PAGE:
For the past nine years < since I was 15 years old < I have attended
countless fashion shows. I was initially an up-and-coming modeling agent
sneaking into the shows through back doors. I eventually became established,
and I was officially invited to sit among the fashion elite.
AnyBody's very own Susie Orbach will be on BBC Radio 4's PM program tonight(Monday 12th Feb) speaking out about the size 0 model debate! And she is fantastic to hear, so tune in between 5 and 5.55pm... or listen online here:
Tom Hennigan in São Paulo,The Times, February 15, 2007
A teenage model has been found dead from extreme dieting six months after her sister, also a model, died at a fashion show from complications arising from anorexia.
Join www.any-body.org in central London at ***2pm Sunday the 11th of February 2007*** - The first day of London Fashion Week. We are having a fun *flash* protest, to tell the fashion industry we want more diverse body shapes represented on the catwalk. Even if you are not in London, take part and sign the on-line petition that will be arriving on site in the next couple of days!
Why would I bother?
If you have ever felt like crap going into a changing room and finding nothing fits
If you or someone you know has an eating problem
If you are sick of yo-yo dieting and want to spend your energies on more worthwhile things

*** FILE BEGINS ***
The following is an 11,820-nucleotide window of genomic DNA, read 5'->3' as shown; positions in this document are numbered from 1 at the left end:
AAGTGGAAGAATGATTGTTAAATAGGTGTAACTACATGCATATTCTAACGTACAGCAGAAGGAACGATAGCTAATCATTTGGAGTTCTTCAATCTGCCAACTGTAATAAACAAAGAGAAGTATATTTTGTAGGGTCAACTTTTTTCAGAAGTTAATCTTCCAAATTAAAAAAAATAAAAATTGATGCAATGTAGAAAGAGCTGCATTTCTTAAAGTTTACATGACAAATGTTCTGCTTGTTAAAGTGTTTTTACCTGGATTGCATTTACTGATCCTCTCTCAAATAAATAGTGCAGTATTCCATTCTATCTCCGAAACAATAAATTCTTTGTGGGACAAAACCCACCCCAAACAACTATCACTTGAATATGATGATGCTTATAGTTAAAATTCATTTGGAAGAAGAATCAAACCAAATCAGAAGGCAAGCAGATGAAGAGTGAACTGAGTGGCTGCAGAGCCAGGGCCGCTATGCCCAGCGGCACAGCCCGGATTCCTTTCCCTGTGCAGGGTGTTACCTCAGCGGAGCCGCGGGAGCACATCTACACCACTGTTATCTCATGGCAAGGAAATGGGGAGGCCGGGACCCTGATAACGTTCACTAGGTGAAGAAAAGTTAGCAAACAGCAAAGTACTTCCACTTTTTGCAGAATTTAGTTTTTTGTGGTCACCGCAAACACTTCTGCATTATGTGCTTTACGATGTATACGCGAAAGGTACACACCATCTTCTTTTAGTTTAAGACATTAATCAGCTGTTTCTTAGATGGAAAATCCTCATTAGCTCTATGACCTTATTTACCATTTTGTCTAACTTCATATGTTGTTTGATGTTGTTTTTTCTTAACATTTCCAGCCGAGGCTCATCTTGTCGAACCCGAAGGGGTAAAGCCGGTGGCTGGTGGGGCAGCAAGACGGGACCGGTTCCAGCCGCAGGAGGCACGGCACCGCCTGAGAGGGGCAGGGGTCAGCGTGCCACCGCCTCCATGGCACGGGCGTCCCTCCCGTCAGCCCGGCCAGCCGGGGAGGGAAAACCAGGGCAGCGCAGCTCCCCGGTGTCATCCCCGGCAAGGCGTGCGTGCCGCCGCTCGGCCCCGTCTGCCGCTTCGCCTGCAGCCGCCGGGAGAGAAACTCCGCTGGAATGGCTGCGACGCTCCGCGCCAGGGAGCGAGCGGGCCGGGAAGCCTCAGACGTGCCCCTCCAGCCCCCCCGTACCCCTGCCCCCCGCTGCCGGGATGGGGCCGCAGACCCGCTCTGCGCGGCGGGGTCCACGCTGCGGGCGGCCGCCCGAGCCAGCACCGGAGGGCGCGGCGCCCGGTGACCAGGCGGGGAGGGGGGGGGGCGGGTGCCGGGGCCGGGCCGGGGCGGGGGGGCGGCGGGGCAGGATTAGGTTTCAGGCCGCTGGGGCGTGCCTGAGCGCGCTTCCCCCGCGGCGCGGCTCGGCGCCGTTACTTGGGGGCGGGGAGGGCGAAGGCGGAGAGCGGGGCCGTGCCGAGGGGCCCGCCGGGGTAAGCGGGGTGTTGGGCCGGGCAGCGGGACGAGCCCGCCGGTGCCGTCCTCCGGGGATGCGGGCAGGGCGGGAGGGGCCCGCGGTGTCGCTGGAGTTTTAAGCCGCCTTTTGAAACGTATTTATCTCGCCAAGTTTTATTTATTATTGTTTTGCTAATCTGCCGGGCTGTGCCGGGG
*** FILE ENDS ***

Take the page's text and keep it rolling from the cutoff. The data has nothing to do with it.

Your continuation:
If you have ever finished reading a fashion magazine feeling deflated and ugly
If you have a daughter who you want to grow up to love her body
If you are a model who has been told she has to lose yet more weight
If you are sick of having the fashion industries dictate how you should feel about your body
…If you have ever felt any of this then follow these 10 Simple Steps to Getting a Body You Love :
AnyBody's members Elise Slater and Professor Susie Orbach (psychotherapist and author of the seminal 'Fat is a Feminist Issue' amongst other wonderful things) will be talking about 'Size 0' culture' on BBC Radio 4's Women's Hour at ***10am Wednesday, 7th Feburary***. So tune in to the debate and hear AnyBody's stance, or you can listen to it on demand here:
AnyBody has created some posters around our 'MAKE BODY HATRED SO LAST SEASON' fashion campaign to get more variety of model sizes on to catwalks. Copy your favourite images below, My Space them to your friends, email them on, print them out and get attention for our cause. Tell the fashion industry that we want body diversity to be 'in' next season. After all we love fashion, we just want it to love us back!